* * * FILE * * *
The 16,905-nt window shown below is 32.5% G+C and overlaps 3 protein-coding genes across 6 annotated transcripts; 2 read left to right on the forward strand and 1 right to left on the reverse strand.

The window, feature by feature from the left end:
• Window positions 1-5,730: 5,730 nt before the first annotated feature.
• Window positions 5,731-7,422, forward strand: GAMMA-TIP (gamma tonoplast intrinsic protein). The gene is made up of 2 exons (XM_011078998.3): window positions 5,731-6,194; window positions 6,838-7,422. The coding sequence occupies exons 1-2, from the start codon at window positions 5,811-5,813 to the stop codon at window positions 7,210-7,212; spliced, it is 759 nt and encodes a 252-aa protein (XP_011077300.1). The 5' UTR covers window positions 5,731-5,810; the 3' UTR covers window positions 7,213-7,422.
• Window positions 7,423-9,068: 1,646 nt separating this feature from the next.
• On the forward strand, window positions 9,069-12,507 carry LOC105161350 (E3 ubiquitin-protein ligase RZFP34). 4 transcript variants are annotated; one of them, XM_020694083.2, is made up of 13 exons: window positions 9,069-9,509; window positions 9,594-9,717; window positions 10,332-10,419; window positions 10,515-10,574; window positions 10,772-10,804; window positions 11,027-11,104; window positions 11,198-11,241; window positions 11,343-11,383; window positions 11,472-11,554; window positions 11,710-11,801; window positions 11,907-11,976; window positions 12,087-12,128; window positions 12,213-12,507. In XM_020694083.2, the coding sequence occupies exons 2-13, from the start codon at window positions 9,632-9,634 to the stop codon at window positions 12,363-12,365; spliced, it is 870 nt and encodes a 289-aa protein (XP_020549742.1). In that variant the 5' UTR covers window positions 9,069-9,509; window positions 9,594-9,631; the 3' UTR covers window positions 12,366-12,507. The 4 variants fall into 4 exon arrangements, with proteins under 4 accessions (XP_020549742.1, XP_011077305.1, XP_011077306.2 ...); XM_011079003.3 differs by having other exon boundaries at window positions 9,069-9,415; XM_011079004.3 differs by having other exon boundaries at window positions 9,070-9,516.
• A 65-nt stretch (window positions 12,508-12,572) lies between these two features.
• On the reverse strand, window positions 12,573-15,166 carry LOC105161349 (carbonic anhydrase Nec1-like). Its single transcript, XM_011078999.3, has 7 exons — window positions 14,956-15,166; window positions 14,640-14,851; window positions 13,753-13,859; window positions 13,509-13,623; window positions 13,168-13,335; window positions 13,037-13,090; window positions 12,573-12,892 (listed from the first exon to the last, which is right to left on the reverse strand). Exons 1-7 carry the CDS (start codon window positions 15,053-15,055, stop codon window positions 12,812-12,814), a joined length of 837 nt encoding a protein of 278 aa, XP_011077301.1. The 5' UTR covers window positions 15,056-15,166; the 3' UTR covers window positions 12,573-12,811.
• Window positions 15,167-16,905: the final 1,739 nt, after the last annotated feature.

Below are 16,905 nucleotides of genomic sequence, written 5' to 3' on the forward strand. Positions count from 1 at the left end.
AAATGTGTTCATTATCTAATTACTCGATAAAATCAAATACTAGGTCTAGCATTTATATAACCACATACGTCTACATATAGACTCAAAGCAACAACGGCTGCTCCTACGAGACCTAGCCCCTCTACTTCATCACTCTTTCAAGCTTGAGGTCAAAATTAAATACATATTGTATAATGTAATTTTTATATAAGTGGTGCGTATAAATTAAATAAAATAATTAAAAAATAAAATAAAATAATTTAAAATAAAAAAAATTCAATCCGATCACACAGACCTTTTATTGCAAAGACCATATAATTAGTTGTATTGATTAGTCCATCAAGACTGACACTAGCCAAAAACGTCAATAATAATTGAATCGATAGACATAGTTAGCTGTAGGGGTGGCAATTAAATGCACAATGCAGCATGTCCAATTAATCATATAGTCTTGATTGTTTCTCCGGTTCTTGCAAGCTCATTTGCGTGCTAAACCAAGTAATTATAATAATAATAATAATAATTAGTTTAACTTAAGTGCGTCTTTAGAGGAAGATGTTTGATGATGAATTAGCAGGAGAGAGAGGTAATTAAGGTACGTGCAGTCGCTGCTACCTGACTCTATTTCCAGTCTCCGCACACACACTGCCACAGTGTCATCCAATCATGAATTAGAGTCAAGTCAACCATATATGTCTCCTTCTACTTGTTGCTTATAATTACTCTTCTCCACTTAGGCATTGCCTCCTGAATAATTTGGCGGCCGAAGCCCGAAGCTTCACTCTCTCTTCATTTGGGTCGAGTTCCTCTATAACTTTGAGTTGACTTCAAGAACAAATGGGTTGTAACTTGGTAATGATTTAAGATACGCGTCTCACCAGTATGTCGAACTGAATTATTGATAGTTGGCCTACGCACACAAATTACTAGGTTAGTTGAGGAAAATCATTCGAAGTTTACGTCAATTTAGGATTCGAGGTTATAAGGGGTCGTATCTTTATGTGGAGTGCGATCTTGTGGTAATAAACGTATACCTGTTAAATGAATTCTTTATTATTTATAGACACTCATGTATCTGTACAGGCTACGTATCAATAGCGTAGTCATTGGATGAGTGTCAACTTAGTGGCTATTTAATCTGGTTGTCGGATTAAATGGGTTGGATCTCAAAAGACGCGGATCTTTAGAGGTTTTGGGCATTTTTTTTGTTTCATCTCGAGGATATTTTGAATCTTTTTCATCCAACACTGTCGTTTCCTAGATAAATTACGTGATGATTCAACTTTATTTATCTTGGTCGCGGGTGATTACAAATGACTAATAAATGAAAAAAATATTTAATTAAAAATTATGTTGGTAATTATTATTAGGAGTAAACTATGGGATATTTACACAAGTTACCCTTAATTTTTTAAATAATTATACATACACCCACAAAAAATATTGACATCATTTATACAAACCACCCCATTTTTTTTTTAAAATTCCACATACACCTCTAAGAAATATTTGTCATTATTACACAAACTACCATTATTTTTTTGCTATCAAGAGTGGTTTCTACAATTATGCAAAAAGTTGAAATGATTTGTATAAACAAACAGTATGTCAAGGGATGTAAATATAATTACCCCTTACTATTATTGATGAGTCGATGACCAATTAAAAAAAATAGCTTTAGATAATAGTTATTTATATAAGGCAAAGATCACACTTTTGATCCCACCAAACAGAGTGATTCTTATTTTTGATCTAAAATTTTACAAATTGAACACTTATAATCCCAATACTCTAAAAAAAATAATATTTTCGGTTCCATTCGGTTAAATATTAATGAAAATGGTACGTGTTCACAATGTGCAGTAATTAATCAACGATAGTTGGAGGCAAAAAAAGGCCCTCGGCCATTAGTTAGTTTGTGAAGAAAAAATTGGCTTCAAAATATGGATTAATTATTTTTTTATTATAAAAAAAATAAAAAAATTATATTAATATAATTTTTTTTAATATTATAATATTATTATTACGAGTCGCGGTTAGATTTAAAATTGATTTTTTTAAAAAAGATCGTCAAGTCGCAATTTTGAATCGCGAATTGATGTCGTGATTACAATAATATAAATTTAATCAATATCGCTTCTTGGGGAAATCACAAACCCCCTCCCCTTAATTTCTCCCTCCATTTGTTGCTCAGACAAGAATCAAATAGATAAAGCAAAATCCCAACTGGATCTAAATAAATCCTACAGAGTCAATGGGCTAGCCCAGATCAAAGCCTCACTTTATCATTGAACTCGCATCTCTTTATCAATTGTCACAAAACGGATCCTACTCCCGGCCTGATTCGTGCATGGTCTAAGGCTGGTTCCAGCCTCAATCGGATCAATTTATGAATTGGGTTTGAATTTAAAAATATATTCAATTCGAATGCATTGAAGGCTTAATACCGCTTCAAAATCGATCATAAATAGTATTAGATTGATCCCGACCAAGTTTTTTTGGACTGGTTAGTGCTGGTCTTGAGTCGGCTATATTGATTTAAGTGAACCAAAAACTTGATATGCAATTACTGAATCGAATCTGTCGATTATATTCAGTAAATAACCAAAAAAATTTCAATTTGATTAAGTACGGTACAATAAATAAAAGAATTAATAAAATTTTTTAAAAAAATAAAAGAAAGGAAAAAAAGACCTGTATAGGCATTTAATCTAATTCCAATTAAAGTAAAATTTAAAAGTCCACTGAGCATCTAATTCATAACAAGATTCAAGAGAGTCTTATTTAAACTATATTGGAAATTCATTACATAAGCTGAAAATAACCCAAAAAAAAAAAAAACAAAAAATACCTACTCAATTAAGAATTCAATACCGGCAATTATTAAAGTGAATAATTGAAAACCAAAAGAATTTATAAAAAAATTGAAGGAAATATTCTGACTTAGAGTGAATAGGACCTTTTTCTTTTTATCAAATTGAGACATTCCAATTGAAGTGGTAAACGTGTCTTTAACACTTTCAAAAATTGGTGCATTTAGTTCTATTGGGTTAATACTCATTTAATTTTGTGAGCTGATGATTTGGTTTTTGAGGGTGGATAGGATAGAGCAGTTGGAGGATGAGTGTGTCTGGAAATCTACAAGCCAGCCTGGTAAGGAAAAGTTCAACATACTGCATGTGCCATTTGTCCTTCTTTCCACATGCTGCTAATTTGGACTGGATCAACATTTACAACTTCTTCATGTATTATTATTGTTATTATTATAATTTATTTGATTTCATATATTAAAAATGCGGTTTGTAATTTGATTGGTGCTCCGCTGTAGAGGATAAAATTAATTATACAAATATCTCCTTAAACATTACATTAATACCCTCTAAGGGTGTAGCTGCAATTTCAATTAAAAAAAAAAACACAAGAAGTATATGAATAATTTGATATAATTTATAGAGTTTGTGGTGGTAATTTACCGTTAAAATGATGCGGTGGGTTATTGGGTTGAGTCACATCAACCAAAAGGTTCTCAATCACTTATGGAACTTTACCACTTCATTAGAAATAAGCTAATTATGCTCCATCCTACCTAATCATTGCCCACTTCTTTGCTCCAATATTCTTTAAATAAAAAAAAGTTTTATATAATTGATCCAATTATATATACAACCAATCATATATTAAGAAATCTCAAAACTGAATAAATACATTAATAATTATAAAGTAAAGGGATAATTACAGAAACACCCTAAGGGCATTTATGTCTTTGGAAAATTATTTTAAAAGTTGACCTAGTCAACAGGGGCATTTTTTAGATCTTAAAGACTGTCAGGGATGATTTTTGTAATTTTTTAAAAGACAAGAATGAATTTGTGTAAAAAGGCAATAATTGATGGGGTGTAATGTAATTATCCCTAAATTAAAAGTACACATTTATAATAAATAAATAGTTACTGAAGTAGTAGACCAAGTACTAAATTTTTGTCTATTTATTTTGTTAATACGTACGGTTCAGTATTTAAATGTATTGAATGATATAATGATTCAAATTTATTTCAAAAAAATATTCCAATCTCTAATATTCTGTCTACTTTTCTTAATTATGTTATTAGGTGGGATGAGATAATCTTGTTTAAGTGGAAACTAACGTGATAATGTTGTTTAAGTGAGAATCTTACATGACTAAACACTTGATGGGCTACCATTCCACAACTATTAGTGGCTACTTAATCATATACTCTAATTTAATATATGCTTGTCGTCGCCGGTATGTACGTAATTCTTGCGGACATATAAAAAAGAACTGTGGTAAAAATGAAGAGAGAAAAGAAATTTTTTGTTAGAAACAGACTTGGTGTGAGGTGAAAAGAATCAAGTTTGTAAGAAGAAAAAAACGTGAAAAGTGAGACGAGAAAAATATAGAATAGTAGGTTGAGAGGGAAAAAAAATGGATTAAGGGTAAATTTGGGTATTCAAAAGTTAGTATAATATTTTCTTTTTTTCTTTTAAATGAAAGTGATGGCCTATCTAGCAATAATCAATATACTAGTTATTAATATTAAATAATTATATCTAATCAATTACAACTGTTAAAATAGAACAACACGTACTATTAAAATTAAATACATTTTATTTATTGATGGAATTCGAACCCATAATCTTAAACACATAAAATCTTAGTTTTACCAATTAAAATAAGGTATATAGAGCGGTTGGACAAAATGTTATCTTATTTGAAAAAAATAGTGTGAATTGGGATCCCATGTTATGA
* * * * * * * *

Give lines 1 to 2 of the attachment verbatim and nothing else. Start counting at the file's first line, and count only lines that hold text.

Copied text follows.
The 16,905-nt window shown below is 32.5% G+C and overlaps 3 protein-coding genes across 6 annotated transcripts; 2 read left to right on the forward strand and 1 right to left on the reverse strand.

The window, feature by feature from the left end: